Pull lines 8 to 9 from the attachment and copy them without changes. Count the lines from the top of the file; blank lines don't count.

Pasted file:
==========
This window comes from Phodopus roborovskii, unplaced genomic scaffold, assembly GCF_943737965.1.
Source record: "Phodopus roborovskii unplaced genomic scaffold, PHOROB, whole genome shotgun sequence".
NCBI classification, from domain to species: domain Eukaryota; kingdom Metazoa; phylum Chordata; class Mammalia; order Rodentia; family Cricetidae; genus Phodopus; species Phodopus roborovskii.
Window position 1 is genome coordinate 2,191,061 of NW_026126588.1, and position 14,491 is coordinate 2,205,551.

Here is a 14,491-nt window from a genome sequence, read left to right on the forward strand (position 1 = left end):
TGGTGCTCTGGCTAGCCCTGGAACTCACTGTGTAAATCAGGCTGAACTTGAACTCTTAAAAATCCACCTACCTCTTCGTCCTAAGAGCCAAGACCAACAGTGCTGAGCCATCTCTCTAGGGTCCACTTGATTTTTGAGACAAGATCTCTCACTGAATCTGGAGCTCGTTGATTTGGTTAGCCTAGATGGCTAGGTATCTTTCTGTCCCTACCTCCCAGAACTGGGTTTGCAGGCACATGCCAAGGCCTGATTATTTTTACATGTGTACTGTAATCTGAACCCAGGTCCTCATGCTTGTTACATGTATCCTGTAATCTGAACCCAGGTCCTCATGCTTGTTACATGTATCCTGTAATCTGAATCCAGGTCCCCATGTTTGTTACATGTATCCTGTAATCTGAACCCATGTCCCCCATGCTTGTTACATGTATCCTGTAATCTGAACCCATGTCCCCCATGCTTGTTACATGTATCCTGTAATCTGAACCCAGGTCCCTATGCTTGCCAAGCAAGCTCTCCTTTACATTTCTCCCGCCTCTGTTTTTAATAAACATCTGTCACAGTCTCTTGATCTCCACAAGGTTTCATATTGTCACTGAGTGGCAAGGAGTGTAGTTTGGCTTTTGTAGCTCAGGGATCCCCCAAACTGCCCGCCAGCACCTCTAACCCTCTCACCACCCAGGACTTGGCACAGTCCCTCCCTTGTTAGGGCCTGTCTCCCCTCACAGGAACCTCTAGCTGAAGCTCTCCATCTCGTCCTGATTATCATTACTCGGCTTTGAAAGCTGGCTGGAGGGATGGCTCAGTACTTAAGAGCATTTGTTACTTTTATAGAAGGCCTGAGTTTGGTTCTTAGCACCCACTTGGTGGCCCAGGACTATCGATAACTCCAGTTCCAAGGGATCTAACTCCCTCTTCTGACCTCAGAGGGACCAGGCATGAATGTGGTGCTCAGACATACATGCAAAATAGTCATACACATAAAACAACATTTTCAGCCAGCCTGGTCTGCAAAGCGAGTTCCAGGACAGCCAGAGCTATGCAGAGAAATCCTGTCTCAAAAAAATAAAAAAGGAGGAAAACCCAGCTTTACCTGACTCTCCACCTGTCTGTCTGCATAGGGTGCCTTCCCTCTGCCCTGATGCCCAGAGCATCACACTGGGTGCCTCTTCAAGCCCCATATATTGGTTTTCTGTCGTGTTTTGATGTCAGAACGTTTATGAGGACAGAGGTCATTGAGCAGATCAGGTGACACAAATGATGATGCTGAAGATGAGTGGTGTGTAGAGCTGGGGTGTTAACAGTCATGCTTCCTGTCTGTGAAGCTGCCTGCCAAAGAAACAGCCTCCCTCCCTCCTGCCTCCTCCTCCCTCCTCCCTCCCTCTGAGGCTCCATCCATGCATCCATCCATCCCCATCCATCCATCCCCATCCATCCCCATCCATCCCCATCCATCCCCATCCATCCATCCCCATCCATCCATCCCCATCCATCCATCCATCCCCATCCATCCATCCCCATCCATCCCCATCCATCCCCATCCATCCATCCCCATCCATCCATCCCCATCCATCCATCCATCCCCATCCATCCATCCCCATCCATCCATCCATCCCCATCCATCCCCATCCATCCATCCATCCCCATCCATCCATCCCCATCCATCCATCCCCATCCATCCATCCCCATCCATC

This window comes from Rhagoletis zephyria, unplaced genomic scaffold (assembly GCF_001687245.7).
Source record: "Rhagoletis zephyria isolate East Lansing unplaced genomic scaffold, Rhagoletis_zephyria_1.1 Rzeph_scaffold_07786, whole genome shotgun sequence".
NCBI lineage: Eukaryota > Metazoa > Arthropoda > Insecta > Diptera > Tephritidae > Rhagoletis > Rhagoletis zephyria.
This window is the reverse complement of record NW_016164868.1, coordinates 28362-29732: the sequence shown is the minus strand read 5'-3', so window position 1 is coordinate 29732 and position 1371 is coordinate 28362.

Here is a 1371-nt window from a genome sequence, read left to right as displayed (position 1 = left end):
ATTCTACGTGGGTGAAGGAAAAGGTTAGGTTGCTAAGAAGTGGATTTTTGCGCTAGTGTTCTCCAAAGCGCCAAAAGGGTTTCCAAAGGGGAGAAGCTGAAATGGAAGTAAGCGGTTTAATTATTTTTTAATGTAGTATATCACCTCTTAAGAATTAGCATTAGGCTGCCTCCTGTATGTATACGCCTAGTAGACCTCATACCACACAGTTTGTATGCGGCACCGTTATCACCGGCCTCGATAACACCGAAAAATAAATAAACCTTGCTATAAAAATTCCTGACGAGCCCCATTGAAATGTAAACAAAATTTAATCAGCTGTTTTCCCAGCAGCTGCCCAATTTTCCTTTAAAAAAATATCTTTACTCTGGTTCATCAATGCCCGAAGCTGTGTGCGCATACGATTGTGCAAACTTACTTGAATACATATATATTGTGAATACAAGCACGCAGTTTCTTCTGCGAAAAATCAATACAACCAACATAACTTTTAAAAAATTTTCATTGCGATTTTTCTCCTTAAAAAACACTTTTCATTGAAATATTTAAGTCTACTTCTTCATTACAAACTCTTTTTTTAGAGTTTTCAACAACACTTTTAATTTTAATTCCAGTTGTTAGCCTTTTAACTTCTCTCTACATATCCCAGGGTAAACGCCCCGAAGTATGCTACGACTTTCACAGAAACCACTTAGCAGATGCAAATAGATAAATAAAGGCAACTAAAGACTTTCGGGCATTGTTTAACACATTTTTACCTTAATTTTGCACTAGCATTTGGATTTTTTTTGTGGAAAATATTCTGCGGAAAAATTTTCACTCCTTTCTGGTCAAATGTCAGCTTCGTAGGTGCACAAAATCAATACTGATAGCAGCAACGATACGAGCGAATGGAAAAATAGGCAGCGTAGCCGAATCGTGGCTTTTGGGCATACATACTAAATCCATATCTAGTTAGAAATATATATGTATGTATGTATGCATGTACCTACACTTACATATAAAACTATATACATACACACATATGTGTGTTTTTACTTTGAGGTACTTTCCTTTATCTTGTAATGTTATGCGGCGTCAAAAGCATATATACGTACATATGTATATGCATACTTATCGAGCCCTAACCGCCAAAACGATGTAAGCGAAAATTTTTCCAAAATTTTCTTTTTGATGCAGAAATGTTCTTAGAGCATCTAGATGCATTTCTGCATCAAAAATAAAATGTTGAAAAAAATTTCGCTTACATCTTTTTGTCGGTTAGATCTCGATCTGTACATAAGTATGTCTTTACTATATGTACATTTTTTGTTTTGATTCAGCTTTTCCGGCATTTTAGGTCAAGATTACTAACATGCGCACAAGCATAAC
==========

Source record: "Rhagoletis zephyria isolate East Lansing unplaced genomic scaffold, Rhagoletis_zephyria_1.1 Rzeph_scaffold_07786, whole genome shotgun sequence".
NCBI lineage: Eukaryota > Metazoa > Arthropoda > Insecta > Diptera > Tephritidae > Rhagoletis > Rhagoletis zephyria.